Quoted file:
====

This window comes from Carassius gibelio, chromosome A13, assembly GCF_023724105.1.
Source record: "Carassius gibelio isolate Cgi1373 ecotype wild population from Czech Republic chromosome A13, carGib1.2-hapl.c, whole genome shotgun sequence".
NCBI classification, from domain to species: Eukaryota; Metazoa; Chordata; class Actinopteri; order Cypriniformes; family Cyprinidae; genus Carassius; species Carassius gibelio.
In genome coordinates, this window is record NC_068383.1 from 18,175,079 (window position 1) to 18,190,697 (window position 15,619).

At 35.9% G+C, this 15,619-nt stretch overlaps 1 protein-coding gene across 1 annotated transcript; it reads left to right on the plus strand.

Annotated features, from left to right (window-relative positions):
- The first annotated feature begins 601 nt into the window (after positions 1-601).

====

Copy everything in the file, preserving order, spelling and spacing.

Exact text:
This window comes from Carassius gibelio, chromosome A13, assembly GCF_023724105.1.
Source record: "Carassius gibelio isolate Cgi1373 ecotype wild population from Czech Republic chromosome A13, carGib1.2-hapl.c, whole genome shotgun sequence".
NCBI classification, from domain to species: Eukaryota; Metazoa; Chordata; class Actinopteri; order Cypriniformes; family Cyprinidae; genus Carassius; species Carassius gibelio.
In genome coordinates, this window is record NC_068383.1 from 18,175,079 (window position 1) to 18,190,697 (window position 15,619).

At 35.9% G+C, this 15,619-nt stretch overlaps 1 protein-coding gene across 1 annotated transcript; it reads left to right on the plus strand.

Annotated features, from left to right (window-relative positions):
- The first annotated feature begins 601 nt into the window (after positions 1-601).